Bishop: Social Isolation Hurt the Catholic Church
Priests Were Stunted Emotionally, He Says

By Bruce Nolan
The Times-Picayune [Dallas TX]
March 15, 2003

Some of the seeds of the sex-abuse crisis in the Catholic church were sown half a century ago in Catholic seminaries where young men were trained in such regimented isolation that they emerged emotionally stunted, a Catholic bishop said in New Orleans on Thursday.

And when a few among them molested children years later, another Catholic trait made a bad situation worse: They were protected by bishops who had been trained to work with troublesome priests and avoid public scandal at all costs, said Bishop Joseph Galante of Dallas.

Those are just two of the lessons he takes from the church's sex-abuse crisis, said Galante, who spent much of the past year dealing with the press as the head of the American bishops' communications committee.

Another is that 40 years after Vatican II described a church in which bishops, priests and laypeople have different jobs but the same dignity, the church is still suffering from a culture of clericalism in which "a sense of privilege and entitlement" comes with ordination to the priesthood, Galante said.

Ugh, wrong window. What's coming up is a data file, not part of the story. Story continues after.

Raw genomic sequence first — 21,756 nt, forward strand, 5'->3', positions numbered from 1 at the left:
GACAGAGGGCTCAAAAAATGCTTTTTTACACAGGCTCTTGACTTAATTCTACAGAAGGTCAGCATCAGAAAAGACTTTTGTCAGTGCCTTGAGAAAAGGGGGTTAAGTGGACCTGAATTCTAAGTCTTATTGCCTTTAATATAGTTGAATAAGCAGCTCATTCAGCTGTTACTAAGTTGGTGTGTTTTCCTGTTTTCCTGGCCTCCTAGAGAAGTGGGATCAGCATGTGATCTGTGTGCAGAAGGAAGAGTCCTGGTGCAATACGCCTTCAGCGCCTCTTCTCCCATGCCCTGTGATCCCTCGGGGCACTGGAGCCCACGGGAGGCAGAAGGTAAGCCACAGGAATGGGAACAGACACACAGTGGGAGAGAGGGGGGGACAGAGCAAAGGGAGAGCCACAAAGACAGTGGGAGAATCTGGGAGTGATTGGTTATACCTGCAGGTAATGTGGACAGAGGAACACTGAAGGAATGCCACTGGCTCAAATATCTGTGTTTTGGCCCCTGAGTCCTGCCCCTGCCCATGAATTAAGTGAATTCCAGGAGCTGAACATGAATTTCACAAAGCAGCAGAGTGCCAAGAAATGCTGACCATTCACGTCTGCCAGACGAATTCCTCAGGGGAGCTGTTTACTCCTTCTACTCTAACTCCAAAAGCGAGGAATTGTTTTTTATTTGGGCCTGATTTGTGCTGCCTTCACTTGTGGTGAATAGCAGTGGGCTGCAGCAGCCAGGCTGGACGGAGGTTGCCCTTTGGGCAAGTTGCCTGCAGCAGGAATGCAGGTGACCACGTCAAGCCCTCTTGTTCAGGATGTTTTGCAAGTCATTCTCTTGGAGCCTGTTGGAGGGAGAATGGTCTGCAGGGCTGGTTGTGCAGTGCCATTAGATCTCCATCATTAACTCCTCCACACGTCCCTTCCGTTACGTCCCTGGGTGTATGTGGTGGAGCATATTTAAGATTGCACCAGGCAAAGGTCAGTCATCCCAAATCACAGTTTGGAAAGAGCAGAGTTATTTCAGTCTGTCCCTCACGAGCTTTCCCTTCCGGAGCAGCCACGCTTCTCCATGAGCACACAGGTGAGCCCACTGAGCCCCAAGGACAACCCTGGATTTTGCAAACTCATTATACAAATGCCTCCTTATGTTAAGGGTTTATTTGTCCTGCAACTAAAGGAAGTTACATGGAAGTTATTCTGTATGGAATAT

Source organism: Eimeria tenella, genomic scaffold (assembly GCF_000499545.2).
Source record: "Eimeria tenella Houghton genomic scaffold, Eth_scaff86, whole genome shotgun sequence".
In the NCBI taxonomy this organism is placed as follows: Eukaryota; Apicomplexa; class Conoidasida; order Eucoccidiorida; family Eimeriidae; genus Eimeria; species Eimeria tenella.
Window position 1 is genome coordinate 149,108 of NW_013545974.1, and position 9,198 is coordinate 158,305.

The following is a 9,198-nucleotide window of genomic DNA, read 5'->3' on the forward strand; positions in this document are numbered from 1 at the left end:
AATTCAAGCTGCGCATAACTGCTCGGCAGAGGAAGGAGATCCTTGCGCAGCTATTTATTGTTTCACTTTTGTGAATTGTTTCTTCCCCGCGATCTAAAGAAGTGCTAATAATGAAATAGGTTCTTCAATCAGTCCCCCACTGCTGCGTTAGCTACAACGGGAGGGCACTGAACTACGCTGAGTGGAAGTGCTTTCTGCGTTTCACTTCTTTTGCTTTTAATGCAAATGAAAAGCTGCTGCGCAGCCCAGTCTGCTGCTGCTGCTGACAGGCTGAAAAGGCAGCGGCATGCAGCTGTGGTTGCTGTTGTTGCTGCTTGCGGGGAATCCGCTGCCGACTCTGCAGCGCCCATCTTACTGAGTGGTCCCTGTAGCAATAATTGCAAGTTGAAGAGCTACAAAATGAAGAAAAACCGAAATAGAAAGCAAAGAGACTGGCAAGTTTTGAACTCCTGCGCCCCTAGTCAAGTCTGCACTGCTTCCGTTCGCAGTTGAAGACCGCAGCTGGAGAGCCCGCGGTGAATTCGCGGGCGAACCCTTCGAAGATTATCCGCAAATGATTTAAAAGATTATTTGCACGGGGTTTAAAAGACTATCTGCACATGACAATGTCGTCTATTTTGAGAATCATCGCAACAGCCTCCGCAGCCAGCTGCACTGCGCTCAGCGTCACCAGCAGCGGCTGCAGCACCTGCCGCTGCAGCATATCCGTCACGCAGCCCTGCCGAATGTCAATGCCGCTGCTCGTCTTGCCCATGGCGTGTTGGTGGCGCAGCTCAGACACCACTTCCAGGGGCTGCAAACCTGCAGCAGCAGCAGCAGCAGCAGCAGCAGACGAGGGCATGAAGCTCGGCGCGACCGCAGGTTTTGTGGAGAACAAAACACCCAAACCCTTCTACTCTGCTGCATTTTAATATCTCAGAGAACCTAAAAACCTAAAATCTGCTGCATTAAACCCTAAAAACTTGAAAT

Church culture is still marked by a penchant for secrecy that sometimes amounts to "juvenile intrigue," said Galante in an appearance at the Myra Clare Rogers Chapel on the Newcomb College campus. Instead, he said, "we have to provide a sense of openness and ownership for everyone."

Galante's lecture, part of an annual series sponsored by Tulane University's Chair of Judeo-Christian Studies, came as a blue-ribbon lay commission chartered by the bishops last year begins a series of studies to determine the history, scope and causes of the church's sex-abuse crisis.

Their work will depend on the cooperation of bishops in 195 autonomous dioceses, however, and their recommendations will be only advisory.

Signs of dysfunction

Since the outbreak of the crisis, Catholics on the left and right have generally agreed that the occasional abuse of children, and especially the uniform efforts by bishops to protect a tiny minority of abusive priests, is evidence of some deeper organizational dysfunction.

But they are deeply divided on what that deeper fault is.

On the left, critics such as author and former priest John Carroll and various secular voices believe the crisis demonstrates that the church's entire sexual ethic is bankrupt and needs to be rethought.

On the right, critics including author George Weigel and the Rev. Richard John Neuhaus argue the opposite: They assert that years of post-Vatican II theological dissent eroded priests' spiritual strength, corrupted teaching in Catholic seminaries and rendered bishops timid. Their solution: a return to traditional discipline and richer spiritual training enforced by energetic bishops.

Galante, who one day will succeed Bishop Charles V. Grahmann as bishop of Dallas, subscribed to neither view Thursday. While defending the church's traditional regard for celibacy, he also rejected the conservatives' premise that the crisis is a post-Vatican II phenomenon. He said he believes the majority of offenders known thus far were trained in the 1950s and '60s, before the council's changes began to sweep through seminaries later that decade.